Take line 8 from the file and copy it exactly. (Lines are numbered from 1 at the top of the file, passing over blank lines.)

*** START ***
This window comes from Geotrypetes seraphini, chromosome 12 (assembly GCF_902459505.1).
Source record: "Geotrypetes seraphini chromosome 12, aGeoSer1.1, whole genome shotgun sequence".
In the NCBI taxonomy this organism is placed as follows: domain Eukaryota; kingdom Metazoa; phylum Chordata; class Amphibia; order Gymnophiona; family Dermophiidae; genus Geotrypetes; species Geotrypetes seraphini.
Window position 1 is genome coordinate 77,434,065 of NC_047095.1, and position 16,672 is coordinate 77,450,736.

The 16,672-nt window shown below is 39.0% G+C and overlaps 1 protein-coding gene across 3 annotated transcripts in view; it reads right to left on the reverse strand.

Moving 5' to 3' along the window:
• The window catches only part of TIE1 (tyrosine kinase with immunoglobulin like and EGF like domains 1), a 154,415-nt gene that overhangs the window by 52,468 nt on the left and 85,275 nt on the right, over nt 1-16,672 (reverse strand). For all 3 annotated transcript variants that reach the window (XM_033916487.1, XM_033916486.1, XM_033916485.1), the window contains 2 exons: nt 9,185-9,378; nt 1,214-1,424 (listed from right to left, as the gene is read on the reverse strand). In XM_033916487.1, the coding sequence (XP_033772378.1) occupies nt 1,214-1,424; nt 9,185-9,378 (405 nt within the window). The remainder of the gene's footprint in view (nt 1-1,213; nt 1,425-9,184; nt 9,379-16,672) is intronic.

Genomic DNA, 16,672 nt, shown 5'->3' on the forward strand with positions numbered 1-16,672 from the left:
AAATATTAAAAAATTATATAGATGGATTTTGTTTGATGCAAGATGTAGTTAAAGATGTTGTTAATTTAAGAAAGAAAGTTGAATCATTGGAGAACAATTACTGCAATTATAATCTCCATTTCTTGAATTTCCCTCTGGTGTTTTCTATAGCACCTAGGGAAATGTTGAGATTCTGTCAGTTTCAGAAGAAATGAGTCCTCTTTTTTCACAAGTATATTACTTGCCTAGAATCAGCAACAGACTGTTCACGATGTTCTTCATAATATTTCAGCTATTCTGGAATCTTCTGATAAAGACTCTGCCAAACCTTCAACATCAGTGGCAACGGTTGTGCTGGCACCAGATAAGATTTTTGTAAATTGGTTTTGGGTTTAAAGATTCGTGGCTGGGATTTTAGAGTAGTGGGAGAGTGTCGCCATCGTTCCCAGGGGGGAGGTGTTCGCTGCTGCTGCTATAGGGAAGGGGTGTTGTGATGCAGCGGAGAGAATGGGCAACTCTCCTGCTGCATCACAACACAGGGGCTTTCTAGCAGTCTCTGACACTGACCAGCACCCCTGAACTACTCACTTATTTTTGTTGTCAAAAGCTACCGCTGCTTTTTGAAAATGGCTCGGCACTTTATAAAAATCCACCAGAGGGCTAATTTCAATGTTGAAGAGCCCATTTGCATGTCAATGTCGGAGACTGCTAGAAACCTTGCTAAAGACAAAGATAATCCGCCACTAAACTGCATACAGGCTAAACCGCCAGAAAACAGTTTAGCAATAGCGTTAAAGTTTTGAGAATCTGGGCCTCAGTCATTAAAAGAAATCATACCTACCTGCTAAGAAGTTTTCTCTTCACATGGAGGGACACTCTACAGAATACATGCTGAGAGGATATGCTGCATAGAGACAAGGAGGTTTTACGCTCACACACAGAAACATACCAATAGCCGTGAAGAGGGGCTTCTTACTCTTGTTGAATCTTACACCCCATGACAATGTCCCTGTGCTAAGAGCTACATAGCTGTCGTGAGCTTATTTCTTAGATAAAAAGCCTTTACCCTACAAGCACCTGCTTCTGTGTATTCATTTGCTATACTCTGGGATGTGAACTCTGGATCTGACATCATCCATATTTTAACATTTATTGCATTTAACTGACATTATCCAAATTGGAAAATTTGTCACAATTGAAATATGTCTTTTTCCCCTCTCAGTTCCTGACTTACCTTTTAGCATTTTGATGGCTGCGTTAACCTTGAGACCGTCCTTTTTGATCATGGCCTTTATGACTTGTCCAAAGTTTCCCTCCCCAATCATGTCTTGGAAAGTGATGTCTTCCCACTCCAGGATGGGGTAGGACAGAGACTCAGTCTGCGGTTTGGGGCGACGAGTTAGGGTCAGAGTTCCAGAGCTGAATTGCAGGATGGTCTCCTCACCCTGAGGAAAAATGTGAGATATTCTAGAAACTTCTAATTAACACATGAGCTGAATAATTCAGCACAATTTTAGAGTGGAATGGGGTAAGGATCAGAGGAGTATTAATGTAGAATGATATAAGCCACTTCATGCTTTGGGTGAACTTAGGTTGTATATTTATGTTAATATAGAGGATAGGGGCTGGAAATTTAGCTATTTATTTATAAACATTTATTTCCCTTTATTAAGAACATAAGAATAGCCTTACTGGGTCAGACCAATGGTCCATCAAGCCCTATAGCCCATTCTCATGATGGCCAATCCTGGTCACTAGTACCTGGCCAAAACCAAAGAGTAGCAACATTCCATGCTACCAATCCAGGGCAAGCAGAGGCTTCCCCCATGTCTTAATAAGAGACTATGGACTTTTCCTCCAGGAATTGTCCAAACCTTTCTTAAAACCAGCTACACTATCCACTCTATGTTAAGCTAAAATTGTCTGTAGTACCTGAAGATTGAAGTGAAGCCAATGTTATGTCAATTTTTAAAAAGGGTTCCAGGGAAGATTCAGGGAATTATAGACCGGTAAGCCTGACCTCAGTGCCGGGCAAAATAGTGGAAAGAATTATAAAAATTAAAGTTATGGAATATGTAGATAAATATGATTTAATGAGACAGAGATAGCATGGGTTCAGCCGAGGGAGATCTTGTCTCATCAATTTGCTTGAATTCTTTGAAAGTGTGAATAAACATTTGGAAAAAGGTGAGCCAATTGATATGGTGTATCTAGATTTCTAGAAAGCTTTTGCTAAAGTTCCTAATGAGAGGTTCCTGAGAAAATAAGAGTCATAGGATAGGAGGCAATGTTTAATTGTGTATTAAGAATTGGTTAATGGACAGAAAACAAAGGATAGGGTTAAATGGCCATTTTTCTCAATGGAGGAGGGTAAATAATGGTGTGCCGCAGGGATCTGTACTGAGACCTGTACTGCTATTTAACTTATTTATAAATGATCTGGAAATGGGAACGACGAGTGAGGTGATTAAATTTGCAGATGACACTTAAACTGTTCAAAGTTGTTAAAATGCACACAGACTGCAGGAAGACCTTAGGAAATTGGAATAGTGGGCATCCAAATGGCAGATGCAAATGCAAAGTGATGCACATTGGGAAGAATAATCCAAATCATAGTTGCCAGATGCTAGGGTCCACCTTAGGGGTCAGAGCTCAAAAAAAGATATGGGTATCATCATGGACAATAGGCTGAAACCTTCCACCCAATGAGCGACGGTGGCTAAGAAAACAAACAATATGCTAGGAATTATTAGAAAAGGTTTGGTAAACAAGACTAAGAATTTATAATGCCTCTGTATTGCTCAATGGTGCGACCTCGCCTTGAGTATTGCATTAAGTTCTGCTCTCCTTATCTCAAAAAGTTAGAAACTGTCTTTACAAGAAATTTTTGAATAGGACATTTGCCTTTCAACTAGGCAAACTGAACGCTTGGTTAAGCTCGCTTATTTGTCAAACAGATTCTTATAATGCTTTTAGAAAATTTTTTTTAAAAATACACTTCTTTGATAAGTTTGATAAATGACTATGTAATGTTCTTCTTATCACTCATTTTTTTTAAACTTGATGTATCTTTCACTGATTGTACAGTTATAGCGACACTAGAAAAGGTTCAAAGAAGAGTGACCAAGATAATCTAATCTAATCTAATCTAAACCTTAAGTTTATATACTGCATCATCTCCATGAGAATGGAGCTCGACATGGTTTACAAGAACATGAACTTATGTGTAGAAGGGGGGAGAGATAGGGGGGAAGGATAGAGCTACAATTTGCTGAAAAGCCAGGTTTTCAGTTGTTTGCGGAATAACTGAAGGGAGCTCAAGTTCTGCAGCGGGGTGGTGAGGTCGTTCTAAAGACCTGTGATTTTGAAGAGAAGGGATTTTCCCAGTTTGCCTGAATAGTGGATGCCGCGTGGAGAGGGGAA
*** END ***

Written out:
Genomic DNA, 16,672 nt, shown 5'->3' on the forward strand with positions numbered 1-16,672 from the left: